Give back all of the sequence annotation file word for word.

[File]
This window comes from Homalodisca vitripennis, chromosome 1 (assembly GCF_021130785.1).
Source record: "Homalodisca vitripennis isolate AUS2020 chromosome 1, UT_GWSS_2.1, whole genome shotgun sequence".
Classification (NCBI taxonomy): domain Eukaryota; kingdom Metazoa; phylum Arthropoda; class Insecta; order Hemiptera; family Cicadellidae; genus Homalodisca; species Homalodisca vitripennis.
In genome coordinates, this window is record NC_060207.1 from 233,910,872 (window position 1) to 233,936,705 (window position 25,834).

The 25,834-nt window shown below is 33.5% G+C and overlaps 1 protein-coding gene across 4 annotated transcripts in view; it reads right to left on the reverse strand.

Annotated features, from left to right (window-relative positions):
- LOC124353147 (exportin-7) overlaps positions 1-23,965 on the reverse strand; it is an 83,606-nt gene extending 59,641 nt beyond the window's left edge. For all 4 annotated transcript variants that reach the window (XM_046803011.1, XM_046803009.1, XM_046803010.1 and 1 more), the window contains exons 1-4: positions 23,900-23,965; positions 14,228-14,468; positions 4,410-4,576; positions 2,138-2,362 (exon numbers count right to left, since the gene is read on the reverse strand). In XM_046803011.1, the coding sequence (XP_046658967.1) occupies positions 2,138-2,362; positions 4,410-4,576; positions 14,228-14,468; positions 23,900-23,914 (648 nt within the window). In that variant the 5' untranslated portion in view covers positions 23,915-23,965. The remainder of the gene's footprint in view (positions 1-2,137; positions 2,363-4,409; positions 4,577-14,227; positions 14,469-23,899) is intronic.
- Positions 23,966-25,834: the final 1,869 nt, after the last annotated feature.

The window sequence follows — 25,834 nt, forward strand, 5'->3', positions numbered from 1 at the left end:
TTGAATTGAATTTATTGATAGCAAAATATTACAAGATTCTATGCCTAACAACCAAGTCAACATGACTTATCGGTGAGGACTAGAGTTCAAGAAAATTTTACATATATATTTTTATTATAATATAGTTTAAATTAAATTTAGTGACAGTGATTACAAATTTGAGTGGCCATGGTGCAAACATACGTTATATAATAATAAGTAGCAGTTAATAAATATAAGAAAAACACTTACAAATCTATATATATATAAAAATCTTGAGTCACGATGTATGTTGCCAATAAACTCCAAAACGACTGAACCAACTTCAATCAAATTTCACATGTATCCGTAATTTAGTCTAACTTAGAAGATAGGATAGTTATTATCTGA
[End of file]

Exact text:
This window comes from Homalodisca vitripennis, chromosome 1 (assembly GCF_021130785.1).
Source record: "Homalodisca vitripennis isolate AUS2020 chromosome 1, UT_GWSS_2.1, whole genome shotgun sequence".
Classification (NCBI taxonomy): domain Eukaryota; kingdom Metazoa; phylum Arthropoda; class Insecta; order Hemiptera; family Cicadellidae; genus Homalodisca; species Homalodisca vitripennis.
In genome coordinates, this window is record NC_060207.1 from 233,910,872 (window position 1) to 233,936,705 (window position 25,834).

The 25,834-nt window shown below is 33.5% G+C and overlaps 1 protein-coding gene across 4 annotated transcripts in view; it reads right to left on the reverse strand.

Annotated features, from left to right (window-relative positions):
- LOC124353147 (exportin-7) overlaps positions 1-23,965 on the reverse strand; it is an 83,606-nt gene extending 59,641 nt beyond the window's left edge. For all 4 annotated transcript variants that reach the window (XM_046803011.1, XM_046803009.1, XM_046803010.1 and 1 more), the window contains exons 1-4: positions 23,900-23,965; positions 14,228-14,468; positions 4,410-4,576; positions 2,138-2,362 (exon numbers count right to left, since the gene is read on the reverse strand). In XM_046803011.1, the coding sequence (XP_046658967.1) occupies positions 2,138-2,362; positions 4,410-4,576; positions 14,228-14,468; positions 23,900-23,914 (648 nt within the window). In that variant the 5' untranslated portion in view covers positions 23,915-23,965. The remainder of the gene's footprint in view (positions 1-2,137; positions 2,363-4,409; positions 4,577-14,227; positions 14,469-23,899) is intronic.
- Positions 23,966-25,834: the final 1,869 nt, after the last annotated feature.

The window sequence follows — 25,834 nt, forward strand, 5'->3', positions numbered from 1 at the left end:
TTGAATTGAATTTATTGATAGCAAAATATTACAAGATTCTATGCCTAACAACCAAGTCAACATGACTTATCGGTGAGGACTAGAGTTCAAGAAAATTTTACATATATATTTTTATTATAATATAGTTTAAATTAAATTTAGTGACAGTGATTACAAATTTGAGTGGCCATGGTGCAAACATACGTTATATAATAATAAGTAGCAGTTAATAAATATAAGAAAAACACTTACAAATCTATATATATATAAAAATCTTGAGTCACGATGTATGTTGCCAATAAACTCCAAAACGACTGAACCAACTTCAATCAAATTTCACATGTATCCGTAATTTAGTCTAACTTAGAAGATAGGATAGTTATTATCTGA